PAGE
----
Benedetto da Maiano

From Wikipedia, the free encyclopedia
Benedetto da Maiano
St. John the Baptist, polychrome terra cotta of c. 1480, in the National Gallery of Art.

Benedetto da Maiano (1442 – 24 May 1497) was an Italian Early Renaissance sculptor.


Born in the village of Maiano (now part of Fiesole), he started his career as a companion of his brother, the architect Giuliano da Maiano. When he reached the age of thirty he started training under the sculptor Antonio Rossellino. There he learned to work with marble and eventually became more famous than Rossellino and one of the most important sculptors of the 15th century. During his early life, he specialised in wood-mosaic, with the Studiolo of Federico da Montefeltro and other works. King Matthias Corvinus of Hungary invited him to his court, and it is said that the destruction on the journey of some inlay work he was taking to his royal patron made him decide to seek more durable material.[1]

Pulpit of Santa Croce in Florence

His early attributed works include a shrine dedicated to San Savino for the cathedral of Faenza. Although he was more prolific in sculpting religious subjects, he also carved some portraits of important Florentines; for instance, in 1474, the bust of Pietro Mellini in the Bargello.[2]

In 1475, he worked with his brother Giuliano on the Collegiata church in San Gimignano. Benedetto's most important contribution was the carved altar in the chapel of Santa Fina.[1]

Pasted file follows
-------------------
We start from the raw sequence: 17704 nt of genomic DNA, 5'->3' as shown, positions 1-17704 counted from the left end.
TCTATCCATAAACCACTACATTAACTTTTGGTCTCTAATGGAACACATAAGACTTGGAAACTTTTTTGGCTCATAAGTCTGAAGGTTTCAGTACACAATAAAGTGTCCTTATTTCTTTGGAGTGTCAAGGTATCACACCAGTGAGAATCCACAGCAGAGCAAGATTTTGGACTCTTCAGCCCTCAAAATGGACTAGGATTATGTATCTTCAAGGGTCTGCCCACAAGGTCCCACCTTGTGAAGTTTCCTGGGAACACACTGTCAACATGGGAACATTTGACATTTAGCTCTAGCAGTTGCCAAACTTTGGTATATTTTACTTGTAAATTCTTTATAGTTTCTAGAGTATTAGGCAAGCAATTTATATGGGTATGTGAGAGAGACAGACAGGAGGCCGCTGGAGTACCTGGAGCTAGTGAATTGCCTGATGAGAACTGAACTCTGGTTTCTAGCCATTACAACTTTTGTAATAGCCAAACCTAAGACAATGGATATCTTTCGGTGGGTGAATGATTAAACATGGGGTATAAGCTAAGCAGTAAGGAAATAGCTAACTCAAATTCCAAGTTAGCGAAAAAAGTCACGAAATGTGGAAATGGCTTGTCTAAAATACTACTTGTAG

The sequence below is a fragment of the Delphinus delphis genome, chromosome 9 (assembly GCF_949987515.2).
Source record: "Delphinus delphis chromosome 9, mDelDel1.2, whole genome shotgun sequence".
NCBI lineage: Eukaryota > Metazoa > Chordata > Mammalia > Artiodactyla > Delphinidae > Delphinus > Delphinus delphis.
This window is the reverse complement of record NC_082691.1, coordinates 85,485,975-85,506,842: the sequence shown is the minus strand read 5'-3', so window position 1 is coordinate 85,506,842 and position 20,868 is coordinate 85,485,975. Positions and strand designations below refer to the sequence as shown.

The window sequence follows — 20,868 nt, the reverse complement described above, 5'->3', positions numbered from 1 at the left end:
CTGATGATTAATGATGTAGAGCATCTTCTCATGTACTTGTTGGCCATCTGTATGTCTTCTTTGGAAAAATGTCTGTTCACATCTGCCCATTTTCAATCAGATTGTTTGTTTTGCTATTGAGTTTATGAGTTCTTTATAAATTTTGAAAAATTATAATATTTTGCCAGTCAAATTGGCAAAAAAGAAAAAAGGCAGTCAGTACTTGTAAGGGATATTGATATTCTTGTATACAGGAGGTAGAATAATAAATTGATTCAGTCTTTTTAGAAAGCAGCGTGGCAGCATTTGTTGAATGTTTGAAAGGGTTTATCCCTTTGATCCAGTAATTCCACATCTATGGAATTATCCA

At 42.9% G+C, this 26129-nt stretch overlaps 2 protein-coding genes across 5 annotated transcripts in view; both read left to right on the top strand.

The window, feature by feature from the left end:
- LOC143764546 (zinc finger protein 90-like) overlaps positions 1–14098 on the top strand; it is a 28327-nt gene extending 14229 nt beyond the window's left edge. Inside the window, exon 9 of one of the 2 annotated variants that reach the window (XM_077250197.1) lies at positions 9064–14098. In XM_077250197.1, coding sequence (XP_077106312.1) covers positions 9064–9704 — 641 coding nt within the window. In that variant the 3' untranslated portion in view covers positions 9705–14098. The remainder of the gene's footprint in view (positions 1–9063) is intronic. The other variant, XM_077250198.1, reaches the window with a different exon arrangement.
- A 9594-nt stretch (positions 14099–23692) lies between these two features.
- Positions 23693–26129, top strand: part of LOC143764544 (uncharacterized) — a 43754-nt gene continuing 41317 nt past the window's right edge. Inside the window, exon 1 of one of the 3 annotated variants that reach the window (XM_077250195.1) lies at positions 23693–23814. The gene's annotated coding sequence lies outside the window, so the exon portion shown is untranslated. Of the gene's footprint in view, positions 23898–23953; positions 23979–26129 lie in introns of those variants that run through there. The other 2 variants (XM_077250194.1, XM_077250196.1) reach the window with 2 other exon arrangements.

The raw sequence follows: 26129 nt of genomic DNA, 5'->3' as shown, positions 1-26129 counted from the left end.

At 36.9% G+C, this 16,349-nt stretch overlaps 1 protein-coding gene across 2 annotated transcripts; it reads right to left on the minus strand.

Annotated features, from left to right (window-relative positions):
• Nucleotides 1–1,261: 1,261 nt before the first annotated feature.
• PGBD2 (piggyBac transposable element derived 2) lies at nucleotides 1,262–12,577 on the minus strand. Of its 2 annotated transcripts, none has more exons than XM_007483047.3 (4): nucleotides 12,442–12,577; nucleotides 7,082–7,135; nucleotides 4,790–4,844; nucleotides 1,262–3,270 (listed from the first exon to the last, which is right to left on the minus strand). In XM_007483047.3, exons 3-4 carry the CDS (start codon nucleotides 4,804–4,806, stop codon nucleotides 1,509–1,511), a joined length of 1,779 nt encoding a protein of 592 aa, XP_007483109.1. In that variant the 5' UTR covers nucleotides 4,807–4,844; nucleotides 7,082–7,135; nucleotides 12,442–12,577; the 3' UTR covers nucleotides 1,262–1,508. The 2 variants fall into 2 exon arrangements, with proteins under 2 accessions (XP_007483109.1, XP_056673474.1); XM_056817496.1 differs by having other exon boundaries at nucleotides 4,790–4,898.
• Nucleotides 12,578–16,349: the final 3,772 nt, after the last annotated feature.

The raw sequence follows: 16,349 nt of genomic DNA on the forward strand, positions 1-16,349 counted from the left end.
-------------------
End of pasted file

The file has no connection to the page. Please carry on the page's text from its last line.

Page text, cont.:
In 1480, he made the framework of the doorway of the Palazzo Vecchio in Florence. The marble pulpit in the Santa Croce[1] in Florence is considered his masterpiece. On the pulpit are scenes from the life of St. Francis of Assisi. Also in 1480, with his brother Giuliano, he built and made the sculptures for the little oratory of the Madonna dell'Olivo, outside Prato. The adolescent St. John of the Bargello is ascribed to the year 1481.

In 1489 Benedetto designed the Strozzi Palace in Florence which still stands (continued by Cronaca). It is believed he went to Naples in 1490, and there finished the works begun by Rossellino in the Sant'Anna church. He also executed various sculptures in Naples, among them an Annunciation at the church of Monte Oliveto.[3] As an architect, he created the tomb of Filippo Strozzi, with its roundel of Mother and Child supported by cherubs in the church of Santa Maria Novella in Florence, and the portico of Santa Maria delle Grazie in Arezzo.[4] He died in Florence at the age of 55.

See also[edit]


  1. ^ a b c Sturgis, Russell (1901). A Dictionary of Architecture and Building, Volume I. Macmillan. p. 291.
  2. ^ Bust of Pietro Mellini
  3. ^ Luitpold Dussler (July 1924). "A Clay Model by Benedetto da Majano for the Altar in Monte Oliveto, Naples". The Burlington Magazine for Connoisseurs. 45 (256): 21–23. JSTOR 862172.
  4. ^ Weigert, Hans (1961). Busch, Harald; Lohse, Bernd (eds.). Buildings of Europe: Renaissance Europe. New York: The Macmillan Company. p. 10.


External links[edit]